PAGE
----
Anzac ties that bind

This article has photo gallery Published on ABMT Charles Morrow (author), LEUT Harley Slatter (author), Miss Shehana Friday (photographer)

Location(s): Cairns, Kerikeri

Topic(s): Ceremony and Traditions, Centenary of Anzac, HMAS Cairns, HMAS Penguin, Anzac Day, 75th Anniversary

Lieutenant Danielle Britton, Petty Officer Hydrographic Surveying Mathew Britton and Leading Seaman Hydrographic Surveying Jessica Bishop. (photo: Miss Shehana Friday)
Lieutenant Danielle Britton, Petty Officer Hydrographic Surveying Mathew Britton and Leading Seaman Hydrographic Surveying Jessica Bishop.

Across Australia and the Tasman, Australian Navy personnel were on hand for Anzac commemorations, ranging from school visits and dawn services, to moments of personal reflection.

The ship’s company of HMAS Cairns took on a considerable program with uniformed personnel engaging with the community with gusto.

Fifteen schools in the Cairns area had personnel attend their Anzac assemblies, four aged care facilities had Cairns personnel attend ceremonies, and Cairns provided Navy representation at 18 other locations around Cairns area. 

Whereas in Kerikeri, about three hours north of Auckland, bagpipes heralded a special bond between an Australian sailor and her grandfather.

Sydney base, HMAS Penguin’s Leading Seaman Medic Submariner Melissa McLean had a tear in her eye as she and her grandfather led the parade through the town in true Anzac fashion.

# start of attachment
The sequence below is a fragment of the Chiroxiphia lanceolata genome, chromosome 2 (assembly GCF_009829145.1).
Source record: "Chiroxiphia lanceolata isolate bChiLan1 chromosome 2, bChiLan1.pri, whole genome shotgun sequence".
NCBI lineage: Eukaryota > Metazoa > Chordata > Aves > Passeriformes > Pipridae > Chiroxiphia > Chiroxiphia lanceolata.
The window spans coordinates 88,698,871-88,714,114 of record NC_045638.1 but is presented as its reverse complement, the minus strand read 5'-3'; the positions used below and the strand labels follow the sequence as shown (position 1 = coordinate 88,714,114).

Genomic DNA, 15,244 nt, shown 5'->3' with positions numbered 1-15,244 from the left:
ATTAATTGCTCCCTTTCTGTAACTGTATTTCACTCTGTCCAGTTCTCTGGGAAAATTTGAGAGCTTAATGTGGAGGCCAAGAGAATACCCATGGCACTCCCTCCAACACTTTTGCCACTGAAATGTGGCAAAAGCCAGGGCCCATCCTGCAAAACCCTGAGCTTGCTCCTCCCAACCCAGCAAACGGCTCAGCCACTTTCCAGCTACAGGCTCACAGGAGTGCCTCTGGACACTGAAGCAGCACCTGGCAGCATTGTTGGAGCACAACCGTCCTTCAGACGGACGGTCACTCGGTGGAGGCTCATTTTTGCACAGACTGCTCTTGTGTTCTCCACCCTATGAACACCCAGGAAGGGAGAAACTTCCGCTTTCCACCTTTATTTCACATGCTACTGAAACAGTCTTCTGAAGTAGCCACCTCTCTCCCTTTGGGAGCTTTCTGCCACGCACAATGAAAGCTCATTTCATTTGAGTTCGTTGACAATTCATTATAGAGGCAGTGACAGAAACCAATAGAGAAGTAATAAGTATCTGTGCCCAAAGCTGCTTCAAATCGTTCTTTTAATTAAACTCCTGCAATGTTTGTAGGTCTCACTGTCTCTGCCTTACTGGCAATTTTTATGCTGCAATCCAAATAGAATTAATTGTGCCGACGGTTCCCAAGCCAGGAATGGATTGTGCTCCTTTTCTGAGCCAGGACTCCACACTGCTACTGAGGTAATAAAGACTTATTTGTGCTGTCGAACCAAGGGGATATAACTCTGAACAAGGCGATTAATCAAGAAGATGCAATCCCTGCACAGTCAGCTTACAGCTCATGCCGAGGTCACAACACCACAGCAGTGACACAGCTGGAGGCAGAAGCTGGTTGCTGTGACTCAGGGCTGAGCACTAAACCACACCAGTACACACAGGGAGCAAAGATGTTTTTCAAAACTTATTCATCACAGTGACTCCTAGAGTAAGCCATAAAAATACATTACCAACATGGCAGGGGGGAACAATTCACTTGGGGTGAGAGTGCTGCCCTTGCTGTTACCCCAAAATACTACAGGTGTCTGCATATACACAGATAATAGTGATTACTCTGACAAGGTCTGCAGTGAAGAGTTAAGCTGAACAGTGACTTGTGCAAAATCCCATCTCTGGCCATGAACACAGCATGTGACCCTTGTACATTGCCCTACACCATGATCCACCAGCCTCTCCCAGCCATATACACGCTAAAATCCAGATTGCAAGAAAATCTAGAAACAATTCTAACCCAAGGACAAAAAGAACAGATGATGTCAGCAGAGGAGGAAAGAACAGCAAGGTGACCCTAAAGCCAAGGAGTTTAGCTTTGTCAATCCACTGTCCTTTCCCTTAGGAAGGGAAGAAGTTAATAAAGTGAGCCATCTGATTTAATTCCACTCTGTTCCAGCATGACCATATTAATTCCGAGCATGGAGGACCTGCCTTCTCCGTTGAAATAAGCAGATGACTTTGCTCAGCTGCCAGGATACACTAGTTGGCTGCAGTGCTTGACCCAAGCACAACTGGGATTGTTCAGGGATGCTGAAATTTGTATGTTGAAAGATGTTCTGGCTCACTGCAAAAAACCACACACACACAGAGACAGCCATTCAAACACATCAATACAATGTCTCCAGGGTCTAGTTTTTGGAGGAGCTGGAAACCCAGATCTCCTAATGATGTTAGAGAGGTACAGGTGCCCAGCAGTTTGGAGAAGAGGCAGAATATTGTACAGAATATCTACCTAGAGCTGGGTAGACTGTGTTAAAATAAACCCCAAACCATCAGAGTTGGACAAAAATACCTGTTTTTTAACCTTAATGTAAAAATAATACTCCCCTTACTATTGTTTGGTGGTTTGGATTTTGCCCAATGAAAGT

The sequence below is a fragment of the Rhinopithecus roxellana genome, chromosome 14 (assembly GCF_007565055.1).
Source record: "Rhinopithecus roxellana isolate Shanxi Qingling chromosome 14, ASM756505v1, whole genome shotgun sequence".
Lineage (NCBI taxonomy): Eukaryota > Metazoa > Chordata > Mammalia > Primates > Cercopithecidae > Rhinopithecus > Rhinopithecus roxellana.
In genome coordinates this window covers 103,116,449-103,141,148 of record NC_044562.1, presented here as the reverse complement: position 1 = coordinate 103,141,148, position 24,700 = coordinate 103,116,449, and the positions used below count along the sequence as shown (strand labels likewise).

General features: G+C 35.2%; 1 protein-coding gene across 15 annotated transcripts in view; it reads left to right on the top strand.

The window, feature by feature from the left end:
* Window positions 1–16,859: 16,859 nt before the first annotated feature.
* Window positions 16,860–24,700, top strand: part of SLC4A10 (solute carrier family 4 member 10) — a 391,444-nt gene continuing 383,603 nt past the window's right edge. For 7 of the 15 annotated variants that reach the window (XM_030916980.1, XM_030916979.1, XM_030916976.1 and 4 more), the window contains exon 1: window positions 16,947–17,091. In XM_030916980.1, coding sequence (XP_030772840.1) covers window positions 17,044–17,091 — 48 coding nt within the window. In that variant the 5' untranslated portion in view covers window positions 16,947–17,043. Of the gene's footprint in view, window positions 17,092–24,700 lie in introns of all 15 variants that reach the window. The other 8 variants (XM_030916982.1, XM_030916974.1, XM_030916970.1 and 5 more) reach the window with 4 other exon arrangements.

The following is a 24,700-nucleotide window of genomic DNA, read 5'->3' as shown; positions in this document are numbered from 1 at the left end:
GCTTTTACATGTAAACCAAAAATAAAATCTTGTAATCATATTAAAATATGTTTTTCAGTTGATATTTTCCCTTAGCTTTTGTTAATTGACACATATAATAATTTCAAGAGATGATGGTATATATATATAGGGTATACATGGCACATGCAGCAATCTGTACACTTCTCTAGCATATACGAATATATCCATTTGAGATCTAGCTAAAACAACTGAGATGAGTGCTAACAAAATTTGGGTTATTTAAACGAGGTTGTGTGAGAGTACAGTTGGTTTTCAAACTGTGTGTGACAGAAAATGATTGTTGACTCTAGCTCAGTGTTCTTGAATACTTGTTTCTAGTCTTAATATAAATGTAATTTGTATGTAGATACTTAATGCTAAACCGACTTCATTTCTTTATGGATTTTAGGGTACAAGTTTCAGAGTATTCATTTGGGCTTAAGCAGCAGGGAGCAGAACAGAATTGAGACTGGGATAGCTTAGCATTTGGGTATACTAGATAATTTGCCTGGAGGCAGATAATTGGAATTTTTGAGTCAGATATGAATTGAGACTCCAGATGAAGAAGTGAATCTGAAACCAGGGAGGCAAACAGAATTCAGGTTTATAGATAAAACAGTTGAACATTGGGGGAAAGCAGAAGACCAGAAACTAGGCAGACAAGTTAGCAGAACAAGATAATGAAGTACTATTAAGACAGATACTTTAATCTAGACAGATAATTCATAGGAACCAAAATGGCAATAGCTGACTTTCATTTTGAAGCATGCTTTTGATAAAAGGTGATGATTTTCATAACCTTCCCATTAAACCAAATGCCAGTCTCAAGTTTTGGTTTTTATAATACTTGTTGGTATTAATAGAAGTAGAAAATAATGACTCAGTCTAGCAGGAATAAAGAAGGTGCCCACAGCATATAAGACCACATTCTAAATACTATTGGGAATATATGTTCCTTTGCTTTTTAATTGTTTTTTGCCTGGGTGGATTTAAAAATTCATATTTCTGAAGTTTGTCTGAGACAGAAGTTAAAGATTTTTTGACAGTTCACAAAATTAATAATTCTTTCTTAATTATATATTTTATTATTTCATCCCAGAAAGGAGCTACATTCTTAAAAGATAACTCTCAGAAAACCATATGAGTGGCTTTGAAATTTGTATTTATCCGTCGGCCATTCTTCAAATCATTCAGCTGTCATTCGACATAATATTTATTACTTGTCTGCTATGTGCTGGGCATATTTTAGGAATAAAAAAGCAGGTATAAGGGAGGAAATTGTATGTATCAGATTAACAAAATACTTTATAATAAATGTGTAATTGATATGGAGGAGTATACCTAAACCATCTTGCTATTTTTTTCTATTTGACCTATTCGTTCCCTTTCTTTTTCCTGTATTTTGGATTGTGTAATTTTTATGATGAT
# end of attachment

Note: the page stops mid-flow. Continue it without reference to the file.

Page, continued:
“We found ourselves talking to New Zealand politician The Right Honourable Winston Peters,” Leading Seaman McLean said.

“I gave him a Royal Australian Navy pin and he thanked me for being there for my granddad and participating in the New Zealand service,” she said.

“Following the parade, I had the opportunity to strengthen trans-Tasman relationships with crew from HMNZS Wellington

“I gave them a gift from Penguin, and a healthy dose of friendly banter.”

After those activities it was time to head for home with the 90 year old veteran and spend some time together and reflect on Anzac Day.

In recent years the Leading Seaman McLean’s grandfather, had shared some of his experiences in the New Zealand Army, serving in both Korea and Japan.
 
“It was great that so many friends and family could be there to show support,” Leading Seaman McLean said. 
 
This was not the first time Leading Seaman McLean had been involved in Anzac Day activities in Kerikeri.
 
In 2014 she was invited to be a guest speaker at the Anzac Day dawn service.
 
“After my involvement I was made an honorary lifetime member of the Kerikeri branch of the Royal New Zealand Returned and Services Association,” she said.
 
“It is a really special link as my granddad and I are the only members of my family to have served in the military.”